Another obvious solution would be to lift the one child policy, but then we come to the previous situation where families go back to having four or five children and not being able to provide for them, or for families already living in densely packed cities where do they house their additional children, in the roof?
China has an ageing population, a growth rate of 0.5% (compared to Australia’s 2%), and a shrinking workforce. If they can find the solution to this problem that Australia will be inevitably be facing very soon, they should be so kind as to let us in on the secret.
We can sit here and say that it isn’t our problem today and hope that some other person will come up with a solution for the future. But maybe, just maybe, we should start planning for a “worst case scenario”. I personally don’t want to be one of the Gen Y-er’s who inherit the problem when I’m 40 years old and the rate I am taxed at has been gradually increasing at a disgustingly high rate for the last 15 years to support an older population, a health care system that needs to be resuscitated and a global financial situation that will probably make the 2008 - 2010 GFC look like child’s play.
China’s situation is no doubt going to be worse than our’s, but their situation will also affect us because once their tax rates go up to support an old population, their wages will have to go up, and seeing as Australia loves to import cheap products produced by cheap labour from China, we’ll have to start footing the bill for their increased wages.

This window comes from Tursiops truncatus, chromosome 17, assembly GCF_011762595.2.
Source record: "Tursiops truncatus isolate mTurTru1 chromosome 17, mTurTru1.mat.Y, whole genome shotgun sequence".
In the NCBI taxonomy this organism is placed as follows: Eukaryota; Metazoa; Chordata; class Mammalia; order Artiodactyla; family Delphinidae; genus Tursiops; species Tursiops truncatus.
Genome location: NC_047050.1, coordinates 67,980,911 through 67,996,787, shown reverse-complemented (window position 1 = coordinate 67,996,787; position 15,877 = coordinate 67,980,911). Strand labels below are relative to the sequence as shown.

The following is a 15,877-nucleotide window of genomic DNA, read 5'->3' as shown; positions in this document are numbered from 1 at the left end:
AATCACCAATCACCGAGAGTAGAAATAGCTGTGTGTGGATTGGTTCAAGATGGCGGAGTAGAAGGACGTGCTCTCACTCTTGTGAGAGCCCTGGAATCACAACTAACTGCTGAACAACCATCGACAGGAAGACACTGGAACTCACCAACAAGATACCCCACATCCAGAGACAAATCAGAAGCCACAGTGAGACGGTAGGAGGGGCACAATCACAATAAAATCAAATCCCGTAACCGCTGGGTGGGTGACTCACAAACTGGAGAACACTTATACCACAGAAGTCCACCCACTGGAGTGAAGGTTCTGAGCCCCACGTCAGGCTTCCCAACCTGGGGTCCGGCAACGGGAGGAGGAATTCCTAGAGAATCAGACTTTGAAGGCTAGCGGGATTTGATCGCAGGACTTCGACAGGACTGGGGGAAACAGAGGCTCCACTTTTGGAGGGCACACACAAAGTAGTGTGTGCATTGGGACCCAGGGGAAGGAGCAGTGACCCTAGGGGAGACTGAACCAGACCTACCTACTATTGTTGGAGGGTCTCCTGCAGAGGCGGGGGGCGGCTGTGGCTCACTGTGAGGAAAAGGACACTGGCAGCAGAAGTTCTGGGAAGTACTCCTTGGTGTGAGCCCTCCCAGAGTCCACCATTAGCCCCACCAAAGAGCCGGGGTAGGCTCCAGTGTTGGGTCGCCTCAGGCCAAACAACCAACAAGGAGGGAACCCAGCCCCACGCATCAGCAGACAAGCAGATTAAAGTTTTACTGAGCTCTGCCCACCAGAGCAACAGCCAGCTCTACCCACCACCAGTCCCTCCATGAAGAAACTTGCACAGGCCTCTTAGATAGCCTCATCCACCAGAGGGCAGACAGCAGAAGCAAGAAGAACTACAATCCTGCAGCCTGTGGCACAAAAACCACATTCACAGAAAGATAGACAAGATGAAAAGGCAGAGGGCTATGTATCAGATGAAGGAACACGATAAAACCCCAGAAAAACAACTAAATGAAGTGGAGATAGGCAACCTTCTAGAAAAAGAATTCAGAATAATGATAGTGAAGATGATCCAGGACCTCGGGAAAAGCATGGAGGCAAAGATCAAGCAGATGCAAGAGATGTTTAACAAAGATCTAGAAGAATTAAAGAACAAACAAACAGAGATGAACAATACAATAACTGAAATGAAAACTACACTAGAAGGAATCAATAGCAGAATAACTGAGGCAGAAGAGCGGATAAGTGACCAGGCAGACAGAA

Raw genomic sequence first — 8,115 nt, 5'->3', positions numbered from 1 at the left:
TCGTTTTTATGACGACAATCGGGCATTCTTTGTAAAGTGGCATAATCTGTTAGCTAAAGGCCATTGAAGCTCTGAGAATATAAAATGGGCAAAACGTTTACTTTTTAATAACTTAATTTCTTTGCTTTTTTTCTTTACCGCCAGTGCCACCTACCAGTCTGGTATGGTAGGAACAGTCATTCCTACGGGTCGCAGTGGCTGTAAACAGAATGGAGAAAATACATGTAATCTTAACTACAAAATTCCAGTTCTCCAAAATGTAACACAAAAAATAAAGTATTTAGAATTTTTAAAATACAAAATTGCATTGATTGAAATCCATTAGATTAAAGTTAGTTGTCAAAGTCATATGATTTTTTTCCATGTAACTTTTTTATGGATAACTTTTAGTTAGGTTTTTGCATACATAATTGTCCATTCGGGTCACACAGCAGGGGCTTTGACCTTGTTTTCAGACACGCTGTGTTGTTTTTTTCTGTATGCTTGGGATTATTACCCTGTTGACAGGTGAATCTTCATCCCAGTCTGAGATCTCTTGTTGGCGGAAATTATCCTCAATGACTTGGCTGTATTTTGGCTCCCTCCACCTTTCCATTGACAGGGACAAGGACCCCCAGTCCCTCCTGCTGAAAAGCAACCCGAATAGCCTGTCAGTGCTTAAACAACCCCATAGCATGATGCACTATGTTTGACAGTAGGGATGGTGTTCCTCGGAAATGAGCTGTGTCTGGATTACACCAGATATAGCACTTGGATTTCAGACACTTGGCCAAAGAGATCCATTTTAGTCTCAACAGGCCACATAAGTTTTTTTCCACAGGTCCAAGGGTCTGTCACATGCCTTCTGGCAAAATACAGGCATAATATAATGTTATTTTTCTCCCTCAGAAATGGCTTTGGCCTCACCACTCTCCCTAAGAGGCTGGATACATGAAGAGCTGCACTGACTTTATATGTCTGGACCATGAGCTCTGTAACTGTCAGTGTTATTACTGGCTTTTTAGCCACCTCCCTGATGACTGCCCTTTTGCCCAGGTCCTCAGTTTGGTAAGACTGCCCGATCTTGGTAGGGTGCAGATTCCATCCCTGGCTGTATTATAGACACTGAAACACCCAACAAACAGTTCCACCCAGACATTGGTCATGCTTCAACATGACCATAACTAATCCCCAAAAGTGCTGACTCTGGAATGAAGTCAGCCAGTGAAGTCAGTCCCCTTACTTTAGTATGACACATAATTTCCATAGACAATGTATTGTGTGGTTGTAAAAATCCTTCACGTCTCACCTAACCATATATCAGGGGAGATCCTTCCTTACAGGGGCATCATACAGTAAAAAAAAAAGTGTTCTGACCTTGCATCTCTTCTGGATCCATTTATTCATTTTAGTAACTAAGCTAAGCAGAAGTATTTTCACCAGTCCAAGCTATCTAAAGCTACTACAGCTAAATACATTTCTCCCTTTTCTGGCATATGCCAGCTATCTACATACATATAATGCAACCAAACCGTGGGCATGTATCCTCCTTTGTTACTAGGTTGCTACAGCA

The future of the world is looking pretty grim. I suggest the International Space Station heads to the news agency and picks up that lotto ticket. Fingers crossed!
Steve Coogan, actor and comedian, was a guest on News Night recently. He was accompanied by Greg Dyke, media executive and veteran journalist, the two media greats united to confront and tear apart Paul McMullan, former News of the World features editor, who admitted to bribing police officers for information.
Coogan presents numerous valid points, in particular I agree 100% when he says that News of the World claimed they were hacking people’s phones to expose corrupt organisations, dirty politicians and people who could present themselves to be a danger to the public, but in actual fact they were hacking the phones of regular every day people and celebrities just to find out who is sleeping with who, which celebrity will be at which location and various other tacky tabloid newspaper tactics.
As a, somewhat, respected newspaper, shouldn’t somebody on their staff have stood up at their weekly progress meetings and said “hey, this isn’t right. What we’re reporting is not news”. But nobody did. One of the worst things about this whole incident is that journalists who worked for News of the World and had absolutely no role in the phone hacking will now have a tarnished reputation simply by association.